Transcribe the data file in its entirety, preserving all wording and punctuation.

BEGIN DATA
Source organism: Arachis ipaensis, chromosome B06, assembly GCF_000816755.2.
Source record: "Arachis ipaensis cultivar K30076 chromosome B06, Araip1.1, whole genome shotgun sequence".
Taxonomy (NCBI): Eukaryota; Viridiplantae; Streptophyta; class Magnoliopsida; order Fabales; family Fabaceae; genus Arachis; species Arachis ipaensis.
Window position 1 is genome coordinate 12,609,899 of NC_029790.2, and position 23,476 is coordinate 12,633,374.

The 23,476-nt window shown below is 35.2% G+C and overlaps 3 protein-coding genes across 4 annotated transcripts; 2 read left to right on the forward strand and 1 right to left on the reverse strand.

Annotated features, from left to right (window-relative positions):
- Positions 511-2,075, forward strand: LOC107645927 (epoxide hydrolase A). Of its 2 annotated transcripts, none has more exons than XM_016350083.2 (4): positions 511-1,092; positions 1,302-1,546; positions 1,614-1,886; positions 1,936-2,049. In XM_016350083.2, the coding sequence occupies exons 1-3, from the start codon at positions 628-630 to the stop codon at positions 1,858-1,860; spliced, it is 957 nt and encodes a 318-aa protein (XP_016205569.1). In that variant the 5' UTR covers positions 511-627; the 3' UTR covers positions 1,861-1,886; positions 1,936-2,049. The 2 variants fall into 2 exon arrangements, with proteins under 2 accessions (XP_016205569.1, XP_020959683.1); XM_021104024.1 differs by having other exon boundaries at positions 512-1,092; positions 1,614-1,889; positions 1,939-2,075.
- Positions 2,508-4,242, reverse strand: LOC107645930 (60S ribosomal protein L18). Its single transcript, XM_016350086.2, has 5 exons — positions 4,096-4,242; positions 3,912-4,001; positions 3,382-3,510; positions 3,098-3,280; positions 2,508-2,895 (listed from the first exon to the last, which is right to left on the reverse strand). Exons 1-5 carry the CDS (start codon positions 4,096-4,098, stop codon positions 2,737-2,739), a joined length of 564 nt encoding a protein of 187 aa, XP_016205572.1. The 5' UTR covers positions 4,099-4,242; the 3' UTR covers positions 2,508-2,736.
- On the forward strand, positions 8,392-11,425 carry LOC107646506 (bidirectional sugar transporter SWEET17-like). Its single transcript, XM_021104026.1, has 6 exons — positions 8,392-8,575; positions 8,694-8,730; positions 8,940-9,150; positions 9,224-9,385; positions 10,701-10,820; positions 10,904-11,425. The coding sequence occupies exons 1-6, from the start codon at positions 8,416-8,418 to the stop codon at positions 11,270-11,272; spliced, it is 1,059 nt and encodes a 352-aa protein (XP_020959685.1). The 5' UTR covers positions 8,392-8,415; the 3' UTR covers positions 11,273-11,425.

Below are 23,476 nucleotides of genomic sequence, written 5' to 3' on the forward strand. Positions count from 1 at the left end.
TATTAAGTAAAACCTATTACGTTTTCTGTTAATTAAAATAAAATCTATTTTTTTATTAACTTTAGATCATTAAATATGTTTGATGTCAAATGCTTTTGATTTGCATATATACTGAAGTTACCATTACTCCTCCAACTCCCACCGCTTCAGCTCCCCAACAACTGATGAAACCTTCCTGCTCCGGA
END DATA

Source organism: Arachis ipaensis, chromosome B06, assembly GCF_000816755.2.
Source record: "Arachis ipaensis cultivar K30076 chromosome B06, Araip1.1, whole genome shotgun sequence".
Taxonomy (NCBI): Eukaryota; Viridiplantae; Streptophyta; class Magnoliopsida; order Fabales; family Fabaceae; genus Arachis; species Arachis ipaensis.
Window position 1 is genome coordinate 12,609,899 of NC_029790.2, and position 23,476 is coordinate 12,633,374.

The 23,476-nt window shown below is 35.2% G+C and overlaps 3 protein-coding genes across 4 annotated transcripts; 2 read left to right on the forward strand and 1 right to left on the reverse strand.

Annotated features, from left to right (window-relative positions):
- Positions 511-2,075, forward strand: LOC107645927 (epoxide hydrolase A). Of its 2 annotated transcripts, none has more exons than XM_016350083.2 (4): positions 511-1,092; positions 1,302-1,546; positions 1,614-1,886; positions 1,936-2,049. In XM_016350083.2, the coding sequence occupies exons 1-3, from the start codon at positions 628-630 to the stop codon at positions 1,858-1,860; spliced, it is 957 nt and encodes a 318-aa protein (XP_016205569.1). In that variant the 5' UTR covers positions 511-627; the 3' UTR covers positions 1,861-1,886; positions 1,936-2,049. The 2 variants fall into 2 exon arrangements, with proteins under 2 accessions (XP_016205569.1, XP_020959683.1); XM_021104024.1 differs by having other exon boundaries at positions 512-1,092; positions 1,614-1,889; positions 1,939-2,075.
- Positions 2,508-4,242, reverse strand: LOC107645930 (60S ribosomal protein L18). Its single transcript, XM_016350086.2, has 5 exons — positions 4,096-4,242; positions 3,912-4,001; positions 3,382-3,510; positions 3,098-3,280; positions 2,508-2,895 (listed from the first exon to the last, which is right to left on the reverse strand). Exons 1-5 carry the CDS (start codon positions 4,096-4,098, stop codon positions 2,737-2,739), a joined length of 564 nt encoding a protein of 187 aa, XP_016205572.1. The 5' UTR covers positions 4,099-4,242; the 3' UTR covers positions 2,508-2,736.
- On the forward strand, positions 8,392-11,425 carry LOC107646506 (bidirectional sugar transporter SWEET17-like). Its single transcript, XM_021104026.1, has 6 exons — positions 8,392-8,575; positions 8,694-8,730; positions 8,940-9,150; positions 9,224-9,385; positions 10,701-10,820; positions 10,904-11,425. The coding sequence occupies exons 1-6, from the start codon at positions 8,416-8,418 to the stop codon at positions 11,270-11,272; spliced, it is 1,059 nt and encodes a 352-aa protein (XP_020959685.1). The 5' UTR covers positions 8,392-8,415; the 3' UTR covers positions 11,273-11,425.

Below are 23,476 nucleotides of genomic sequence, written 5' to 3' on the forward strand. Positions count from 1 at the left end.
TATTAAGTAAAACCTATTACGTTTTCTGTTAATTAAAATAAAATCTATTTTTTTATTAACTTTAGATCATTAAATATGTTTGATGTCAAATGCTTTTGATTTGCATATATACTGAAGTTACCATTACTCCTCCAACTCCCACCGCTTCAGCTCCCCAACAACTGATGAAACCTTCCTGCTCCGGA